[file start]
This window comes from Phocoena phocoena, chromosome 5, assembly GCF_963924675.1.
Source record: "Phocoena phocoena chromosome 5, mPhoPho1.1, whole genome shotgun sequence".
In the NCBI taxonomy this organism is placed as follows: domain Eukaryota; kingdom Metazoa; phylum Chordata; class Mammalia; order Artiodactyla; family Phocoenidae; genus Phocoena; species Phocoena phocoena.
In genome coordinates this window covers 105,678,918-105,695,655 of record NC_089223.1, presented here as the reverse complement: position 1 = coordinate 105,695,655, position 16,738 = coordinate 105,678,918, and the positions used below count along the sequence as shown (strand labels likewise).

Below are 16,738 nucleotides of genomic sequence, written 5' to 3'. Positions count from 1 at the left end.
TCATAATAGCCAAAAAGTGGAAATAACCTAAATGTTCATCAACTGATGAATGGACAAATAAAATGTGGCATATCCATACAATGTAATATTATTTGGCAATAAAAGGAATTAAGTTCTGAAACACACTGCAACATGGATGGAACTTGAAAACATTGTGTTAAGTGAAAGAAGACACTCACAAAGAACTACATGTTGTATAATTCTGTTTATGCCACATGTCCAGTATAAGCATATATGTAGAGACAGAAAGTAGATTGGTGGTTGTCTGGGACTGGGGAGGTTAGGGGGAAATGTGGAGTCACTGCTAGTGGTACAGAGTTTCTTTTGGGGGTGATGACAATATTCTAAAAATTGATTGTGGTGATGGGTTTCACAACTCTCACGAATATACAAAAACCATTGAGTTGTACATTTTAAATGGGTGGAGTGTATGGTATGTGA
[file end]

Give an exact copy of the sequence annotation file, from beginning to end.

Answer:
This window comes from Phocoena phocoena, chromosome 5, assembly GCF_963924675.1.
Source record: "Phocoena phocoena chromosome 5, mPhoPho1.1, whole genome shotgun sequence".
In the NCBI taxonomy this organism is placed as follows: domain Eukaryota; kingdom Metazoa; phylum Chordata; class Mammalia; order Artiodactyla; family Phocoenidae; genus Phocoena; species Phocoena phocoena.
In genome coordinates this window covers 105,678,918-105,695,655 of record NC_089223.1, presented here as the reverse complement: position 1 = coordinate 105,695,655, position 16,738 = coordinate 105,678,918, and the positions used below count along the sequence as shown (strand labels likewise).

Below are 16,738 nucleotides of genomic sequence, written 5' to 3'. Positions count from 1 at the left end.
TCATAATAGCCAAAAAGTGGAAATAACCTAAATGTTCATCAACTGATGAATGGACAAATAAAATGTGGCATATCCATACAATGTAATATTATTTGGCAATAAAAGGAATTAAGTTCTGAAACACACTGCAACATGGATGGAACTTGAAAACATTGTGTTAAGTGAAAGAAGACACTCACAAAGAACTACATGTTGTATAATTCTGTTTATGCCACATGTCCAGTATAAGCATATATGTAGAGACAGAAAGTAGATTGGTGGTTGTCTGGGACTGGGGAGGTTAGGGGGAAATGTGGAGTCACTGCTAGTGGTACAGAGTTTCTTTTGGGGGTGATGACAATATTCTAAAAATTGATTGTGGTGATGGGTTTCACAACTCTCACGAATATACAAAAACCATTGAGTTGTACATTTTAAATGGGTGGAGTGTATGGTATGTGA